Good luck, we are here for you.
    Dave"
     
  7. OP
    OP
    mmmalmberg

    mmmalmberg Enthusiastic about Wooden Canoes

    The existing paint is far from original, you can see lots of patching etc. and the Indian heads that once adorned it are long gone. I've not seen this canoe since probably the late 60's, but I have some pics from the shipper that I'll post. Actually I'm probably allowed to post a link by now so I'll do that. Thanks for your reply - I understand a lot about the mechanics and practical aspects of paint and varnish in areas other than boats and it's really helpful to get a sense of how it goes with canoes in particular - thanks again:)

     
  8. OP
    OP
    mmmalmberg

    mmmalmberg Enthusiastic about Wooden Canoes

    Oh yes I'd read a post or two, presumably yours, about this. It sounds interesting. If I end up doing the varnish work myself I'll probably test that. I've used something similar with furniture, I think not Formby's but similar idea. Thanks!

     
  9. OP
    OP
    mmmalmberg

    mmmalmberg Enthusiastic about Wooden Canoes

    www.markmalmberg.com/canoe
    Includes the only pics I have so far of the canoe in its current condition. These are all I've seen of this boat since I was a teenager; I wish I knew more...
     
  10. MGC

    MGC Paddlephile

    I've done canoes several different ways...I've sanded them. If you are refreshing a good surface it's a fine way to go. It preserves the finish if it's worth saving. As long as you are 100% sure that the previous varnish was not a urethane product and as long as the varnish has not given way and allowed the wood to become stained it's a great way to avoid having to strip. On a newer canoe you should be doing this every few years.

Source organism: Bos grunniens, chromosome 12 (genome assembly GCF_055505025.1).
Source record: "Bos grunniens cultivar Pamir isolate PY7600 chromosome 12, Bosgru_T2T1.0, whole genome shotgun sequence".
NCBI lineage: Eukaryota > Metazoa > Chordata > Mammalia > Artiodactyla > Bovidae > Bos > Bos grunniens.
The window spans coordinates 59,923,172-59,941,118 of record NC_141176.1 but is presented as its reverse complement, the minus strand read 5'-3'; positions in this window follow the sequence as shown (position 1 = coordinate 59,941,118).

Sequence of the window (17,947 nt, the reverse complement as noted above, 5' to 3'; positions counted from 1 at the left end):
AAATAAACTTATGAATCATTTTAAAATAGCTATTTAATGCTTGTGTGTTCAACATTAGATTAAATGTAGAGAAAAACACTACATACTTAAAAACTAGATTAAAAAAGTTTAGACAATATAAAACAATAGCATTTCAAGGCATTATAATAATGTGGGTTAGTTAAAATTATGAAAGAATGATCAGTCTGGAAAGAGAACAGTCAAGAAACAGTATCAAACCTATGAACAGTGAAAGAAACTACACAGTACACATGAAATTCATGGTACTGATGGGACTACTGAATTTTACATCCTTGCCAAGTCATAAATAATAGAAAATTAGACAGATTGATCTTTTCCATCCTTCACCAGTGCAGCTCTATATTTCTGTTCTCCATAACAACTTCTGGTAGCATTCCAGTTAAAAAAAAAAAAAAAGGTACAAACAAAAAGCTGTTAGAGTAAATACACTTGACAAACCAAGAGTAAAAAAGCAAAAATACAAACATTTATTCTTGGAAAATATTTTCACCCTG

I have also stripped, tsp'd and varnished some hulls. It does a fair job but the results can be inconsistent. Some wood will darken more than you want and some will not. It's a bit of a crap shoot from my experience. I no longer do this since I find that the additional step of bleaching removes a tremendous amount of dirt and grime that the TSP does not remove, especially from the tight corners between the ribs, the rounded ends of half ribs and the wood in general. Bleaching what looks like a ready to varnish hull will blow your mind. The amount of embedded varnish and stripper gunk that this additional step (done with brushes) pulls up is astonishing.
    At this point, if I take the time to strip a hull, I will always take the additional time to Teak-Nu it...always. The reason I do that is to achieve a more consistent finish. I find that the hull is more likely to darken and change colors if I don't bleach. There is plenty of character left in the wood...even if you bleach and sand it will still show old scuffs and marks and character from it';s years of service. On old hulls I finish with a final coat of Epifanes Matt varnish so that hull doesn't look like it was detailed by Joey Bag o Donuts... a gleaming 100 plus year old hull looks strange to my eye.
    I have never tried to use the Formby product on a hull although I have used it on furniture. I don't think that I will ever find a reason to. If a hull is so significant that the original finish is worth saving then I will simply clean it and leave it as is.